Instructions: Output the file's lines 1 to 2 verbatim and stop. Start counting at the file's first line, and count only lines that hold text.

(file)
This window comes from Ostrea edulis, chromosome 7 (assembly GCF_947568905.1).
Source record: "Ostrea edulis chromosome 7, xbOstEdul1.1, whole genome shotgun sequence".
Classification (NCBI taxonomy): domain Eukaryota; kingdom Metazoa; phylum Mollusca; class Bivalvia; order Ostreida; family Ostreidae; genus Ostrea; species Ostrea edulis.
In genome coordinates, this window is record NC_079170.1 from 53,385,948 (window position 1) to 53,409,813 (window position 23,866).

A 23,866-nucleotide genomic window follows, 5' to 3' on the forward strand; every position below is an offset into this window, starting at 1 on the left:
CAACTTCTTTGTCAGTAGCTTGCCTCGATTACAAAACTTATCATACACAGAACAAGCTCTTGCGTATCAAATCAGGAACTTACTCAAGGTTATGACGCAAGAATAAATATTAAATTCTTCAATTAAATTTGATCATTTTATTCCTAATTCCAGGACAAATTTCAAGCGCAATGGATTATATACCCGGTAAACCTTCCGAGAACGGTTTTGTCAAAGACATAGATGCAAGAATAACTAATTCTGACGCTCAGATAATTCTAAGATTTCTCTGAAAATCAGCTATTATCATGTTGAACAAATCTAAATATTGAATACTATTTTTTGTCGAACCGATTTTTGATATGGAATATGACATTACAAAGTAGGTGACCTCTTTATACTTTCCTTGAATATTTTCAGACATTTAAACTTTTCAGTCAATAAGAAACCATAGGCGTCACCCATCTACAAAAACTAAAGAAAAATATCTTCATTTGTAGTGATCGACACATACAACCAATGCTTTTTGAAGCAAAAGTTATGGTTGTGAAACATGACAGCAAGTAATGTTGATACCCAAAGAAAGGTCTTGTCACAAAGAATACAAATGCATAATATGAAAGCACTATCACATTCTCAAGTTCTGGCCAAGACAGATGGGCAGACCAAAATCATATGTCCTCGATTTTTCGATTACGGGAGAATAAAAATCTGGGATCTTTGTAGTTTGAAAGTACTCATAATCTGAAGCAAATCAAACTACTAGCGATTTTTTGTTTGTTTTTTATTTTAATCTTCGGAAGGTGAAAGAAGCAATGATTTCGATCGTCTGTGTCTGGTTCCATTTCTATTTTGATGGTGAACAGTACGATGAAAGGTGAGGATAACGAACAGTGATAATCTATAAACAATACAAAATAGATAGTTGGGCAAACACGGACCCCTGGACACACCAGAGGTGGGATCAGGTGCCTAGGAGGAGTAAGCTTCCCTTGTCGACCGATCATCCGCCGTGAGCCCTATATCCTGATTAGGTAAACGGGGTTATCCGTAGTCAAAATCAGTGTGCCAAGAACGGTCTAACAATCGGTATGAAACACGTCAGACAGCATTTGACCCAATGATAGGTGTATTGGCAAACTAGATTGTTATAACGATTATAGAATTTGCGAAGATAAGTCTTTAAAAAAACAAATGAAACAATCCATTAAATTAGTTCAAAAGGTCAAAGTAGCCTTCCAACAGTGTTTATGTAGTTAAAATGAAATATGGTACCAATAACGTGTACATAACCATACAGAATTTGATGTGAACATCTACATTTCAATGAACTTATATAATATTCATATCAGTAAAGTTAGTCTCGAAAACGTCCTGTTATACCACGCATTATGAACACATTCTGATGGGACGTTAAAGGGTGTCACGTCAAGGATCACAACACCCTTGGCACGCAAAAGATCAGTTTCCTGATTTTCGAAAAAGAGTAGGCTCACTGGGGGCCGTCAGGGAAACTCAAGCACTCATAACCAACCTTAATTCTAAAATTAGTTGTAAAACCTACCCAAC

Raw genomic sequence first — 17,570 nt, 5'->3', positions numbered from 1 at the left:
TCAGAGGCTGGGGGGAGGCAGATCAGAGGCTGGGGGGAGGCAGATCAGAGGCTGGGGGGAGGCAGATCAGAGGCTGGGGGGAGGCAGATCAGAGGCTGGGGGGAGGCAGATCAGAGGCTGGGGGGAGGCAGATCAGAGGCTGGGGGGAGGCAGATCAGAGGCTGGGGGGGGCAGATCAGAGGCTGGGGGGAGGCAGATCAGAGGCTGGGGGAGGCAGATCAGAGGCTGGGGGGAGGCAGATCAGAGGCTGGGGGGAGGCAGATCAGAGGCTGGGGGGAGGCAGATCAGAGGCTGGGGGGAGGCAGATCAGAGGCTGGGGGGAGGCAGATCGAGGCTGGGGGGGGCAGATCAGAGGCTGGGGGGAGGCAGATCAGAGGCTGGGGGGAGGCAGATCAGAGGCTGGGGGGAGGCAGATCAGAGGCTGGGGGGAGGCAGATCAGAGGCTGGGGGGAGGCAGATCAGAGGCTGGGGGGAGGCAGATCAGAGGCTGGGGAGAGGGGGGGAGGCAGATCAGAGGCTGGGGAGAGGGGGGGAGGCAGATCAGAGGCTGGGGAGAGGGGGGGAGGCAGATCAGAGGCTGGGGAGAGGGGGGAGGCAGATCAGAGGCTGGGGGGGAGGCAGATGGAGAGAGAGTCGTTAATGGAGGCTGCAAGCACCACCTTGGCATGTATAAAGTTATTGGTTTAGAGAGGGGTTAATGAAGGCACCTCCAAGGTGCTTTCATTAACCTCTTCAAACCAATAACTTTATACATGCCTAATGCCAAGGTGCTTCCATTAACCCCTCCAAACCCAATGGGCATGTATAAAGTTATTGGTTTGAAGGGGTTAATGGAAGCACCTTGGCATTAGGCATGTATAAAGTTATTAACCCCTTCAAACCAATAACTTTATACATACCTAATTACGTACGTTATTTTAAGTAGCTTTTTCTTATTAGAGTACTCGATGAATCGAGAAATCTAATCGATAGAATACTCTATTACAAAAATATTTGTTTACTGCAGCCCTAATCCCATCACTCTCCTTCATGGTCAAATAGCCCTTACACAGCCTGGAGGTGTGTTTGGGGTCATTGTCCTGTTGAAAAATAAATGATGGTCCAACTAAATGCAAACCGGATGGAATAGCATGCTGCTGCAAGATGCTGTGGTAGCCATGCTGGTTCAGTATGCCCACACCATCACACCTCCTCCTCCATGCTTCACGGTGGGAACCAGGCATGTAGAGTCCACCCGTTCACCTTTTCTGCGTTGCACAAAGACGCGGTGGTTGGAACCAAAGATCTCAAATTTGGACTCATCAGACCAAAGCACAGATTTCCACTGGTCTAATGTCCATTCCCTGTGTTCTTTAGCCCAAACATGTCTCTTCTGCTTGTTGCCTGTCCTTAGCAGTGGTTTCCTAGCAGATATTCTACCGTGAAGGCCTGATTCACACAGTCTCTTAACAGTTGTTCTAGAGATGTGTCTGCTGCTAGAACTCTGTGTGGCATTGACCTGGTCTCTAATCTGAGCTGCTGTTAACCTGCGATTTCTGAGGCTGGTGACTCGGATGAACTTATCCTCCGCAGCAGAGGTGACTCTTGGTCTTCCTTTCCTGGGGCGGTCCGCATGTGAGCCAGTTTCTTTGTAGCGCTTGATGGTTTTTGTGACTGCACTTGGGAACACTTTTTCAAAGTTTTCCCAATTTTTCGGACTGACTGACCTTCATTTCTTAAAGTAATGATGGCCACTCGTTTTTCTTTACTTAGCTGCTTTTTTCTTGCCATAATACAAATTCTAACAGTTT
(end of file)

This window comes from Ostrea edulis, chromosome 7 (assembly GCF_947568905.1).
Source record: "Ostrea edulis chromosome 7, xbOstEdul1.1, whole genome shotgun sequence".